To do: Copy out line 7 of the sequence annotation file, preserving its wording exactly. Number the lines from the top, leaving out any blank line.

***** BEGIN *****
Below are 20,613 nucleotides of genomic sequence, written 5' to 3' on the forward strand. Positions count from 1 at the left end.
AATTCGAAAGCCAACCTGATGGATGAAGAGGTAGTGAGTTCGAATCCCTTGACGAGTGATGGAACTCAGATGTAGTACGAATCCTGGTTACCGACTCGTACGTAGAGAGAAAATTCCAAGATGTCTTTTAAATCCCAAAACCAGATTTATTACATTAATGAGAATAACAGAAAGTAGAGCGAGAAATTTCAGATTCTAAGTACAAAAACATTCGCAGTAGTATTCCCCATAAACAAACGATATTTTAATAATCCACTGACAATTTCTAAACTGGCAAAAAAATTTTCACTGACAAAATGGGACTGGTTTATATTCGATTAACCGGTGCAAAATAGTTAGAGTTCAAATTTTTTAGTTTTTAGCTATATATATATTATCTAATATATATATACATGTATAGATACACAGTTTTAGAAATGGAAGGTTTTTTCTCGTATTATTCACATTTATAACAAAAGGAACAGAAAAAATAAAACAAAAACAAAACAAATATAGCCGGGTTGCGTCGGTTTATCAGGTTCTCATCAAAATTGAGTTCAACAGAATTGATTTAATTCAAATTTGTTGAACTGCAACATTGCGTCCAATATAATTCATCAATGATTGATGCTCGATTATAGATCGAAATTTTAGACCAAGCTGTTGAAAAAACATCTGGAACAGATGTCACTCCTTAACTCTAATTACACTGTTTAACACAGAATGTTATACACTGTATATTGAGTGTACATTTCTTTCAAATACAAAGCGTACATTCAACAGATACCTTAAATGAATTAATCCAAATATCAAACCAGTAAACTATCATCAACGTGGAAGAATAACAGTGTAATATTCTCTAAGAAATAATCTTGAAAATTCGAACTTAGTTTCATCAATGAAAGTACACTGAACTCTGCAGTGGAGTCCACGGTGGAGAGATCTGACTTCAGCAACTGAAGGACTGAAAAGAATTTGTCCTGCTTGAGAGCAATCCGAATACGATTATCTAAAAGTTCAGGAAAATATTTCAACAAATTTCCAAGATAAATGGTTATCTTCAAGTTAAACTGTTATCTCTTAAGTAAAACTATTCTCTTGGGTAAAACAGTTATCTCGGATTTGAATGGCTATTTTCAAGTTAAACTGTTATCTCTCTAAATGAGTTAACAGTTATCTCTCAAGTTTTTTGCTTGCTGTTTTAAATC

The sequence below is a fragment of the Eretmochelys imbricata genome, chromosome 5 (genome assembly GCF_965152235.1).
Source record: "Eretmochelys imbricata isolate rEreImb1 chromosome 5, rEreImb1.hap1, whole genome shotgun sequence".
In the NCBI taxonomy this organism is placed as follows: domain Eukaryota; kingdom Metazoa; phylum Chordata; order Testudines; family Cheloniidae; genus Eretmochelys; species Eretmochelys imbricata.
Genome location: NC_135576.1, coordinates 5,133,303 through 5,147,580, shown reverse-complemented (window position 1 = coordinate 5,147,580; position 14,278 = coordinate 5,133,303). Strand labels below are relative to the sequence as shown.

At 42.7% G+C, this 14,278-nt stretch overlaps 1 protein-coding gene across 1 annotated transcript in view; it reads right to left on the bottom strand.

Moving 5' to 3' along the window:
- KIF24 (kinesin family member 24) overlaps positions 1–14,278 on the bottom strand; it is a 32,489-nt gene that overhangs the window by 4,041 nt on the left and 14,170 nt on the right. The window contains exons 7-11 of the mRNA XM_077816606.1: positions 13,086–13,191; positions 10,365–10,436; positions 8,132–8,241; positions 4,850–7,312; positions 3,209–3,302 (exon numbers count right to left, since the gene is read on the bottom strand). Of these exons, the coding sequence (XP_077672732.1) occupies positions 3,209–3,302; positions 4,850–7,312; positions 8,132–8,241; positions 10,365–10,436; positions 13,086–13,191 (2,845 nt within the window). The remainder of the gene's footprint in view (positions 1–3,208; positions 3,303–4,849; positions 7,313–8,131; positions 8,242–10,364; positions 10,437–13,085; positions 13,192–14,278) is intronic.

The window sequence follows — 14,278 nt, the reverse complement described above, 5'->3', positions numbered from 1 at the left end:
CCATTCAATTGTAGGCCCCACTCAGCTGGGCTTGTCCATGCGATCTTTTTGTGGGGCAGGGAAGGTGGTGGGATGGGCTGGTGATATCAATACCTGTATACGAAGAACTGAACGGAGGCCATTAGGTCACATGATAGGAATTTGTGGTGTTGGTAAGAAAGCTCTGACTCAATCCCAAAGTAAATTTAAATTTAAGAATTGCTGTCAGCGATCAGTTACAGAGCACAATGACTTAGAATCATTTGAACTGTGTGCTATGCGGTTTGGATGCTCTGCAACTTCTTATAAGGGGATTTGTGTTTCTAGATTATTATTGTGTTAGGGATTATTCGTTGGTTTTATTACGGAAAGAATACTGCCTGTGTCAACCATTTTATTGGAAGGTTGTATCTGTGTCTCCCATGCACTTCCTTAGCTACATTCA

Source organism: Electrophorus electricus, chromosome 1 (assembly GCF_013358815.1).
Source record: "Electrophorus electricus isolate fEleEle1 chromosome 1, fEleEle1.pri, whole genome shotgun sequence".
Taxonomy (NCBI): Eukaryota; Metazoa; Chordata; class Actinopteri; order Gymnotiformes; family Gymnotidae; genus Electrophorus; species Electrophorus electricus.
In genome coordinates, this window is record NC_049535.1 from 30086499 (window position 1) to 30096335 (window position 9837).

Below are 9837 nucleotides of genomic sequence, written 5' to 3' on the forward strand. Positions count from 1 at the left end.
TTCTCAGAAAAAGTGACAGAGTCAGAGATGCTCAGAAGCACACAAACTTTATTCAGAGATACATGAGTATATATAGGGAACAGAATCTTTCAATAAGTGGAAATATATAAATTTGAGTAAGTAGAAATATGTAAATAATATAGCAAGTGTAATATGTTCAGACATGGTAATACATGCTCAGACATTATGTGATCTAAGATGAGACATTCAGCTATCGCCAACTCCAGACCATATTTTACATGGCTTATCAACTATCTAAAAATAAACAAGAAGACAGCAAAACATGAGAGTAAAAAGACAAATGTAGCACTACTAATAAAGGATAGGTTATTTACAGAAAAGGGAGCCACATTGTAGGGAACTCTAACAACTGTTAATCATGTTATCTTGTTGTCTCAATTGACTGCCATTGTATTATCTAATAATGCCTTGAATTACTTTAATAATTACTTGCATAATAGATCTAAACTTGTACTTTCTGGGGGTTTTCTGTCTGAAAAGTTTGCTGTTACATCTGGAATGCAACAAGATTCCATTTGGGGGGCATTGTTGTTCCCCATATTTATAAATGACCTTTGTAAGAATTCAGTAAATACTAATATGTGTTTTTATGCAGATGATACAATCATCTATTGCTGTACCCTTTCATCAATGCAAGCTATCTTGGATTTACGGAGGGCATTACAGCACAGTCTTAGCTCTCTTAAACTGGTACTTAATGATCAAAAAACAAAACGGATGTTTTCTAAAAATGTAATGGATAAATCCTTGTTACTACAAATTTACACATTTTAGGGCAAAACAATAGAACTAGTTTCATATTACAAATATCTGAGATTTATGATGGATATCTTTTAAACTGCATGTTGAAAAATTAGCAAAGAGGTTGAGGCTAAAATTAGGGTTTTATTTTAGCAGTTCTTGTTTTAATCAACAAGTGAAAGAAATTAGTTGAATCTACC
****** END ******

At 42.7% G+C, this 14,278-nt stretch overlaps 1 protein-coding gene across 1 annotated transcript in view; it reads right to left on the bottom strand.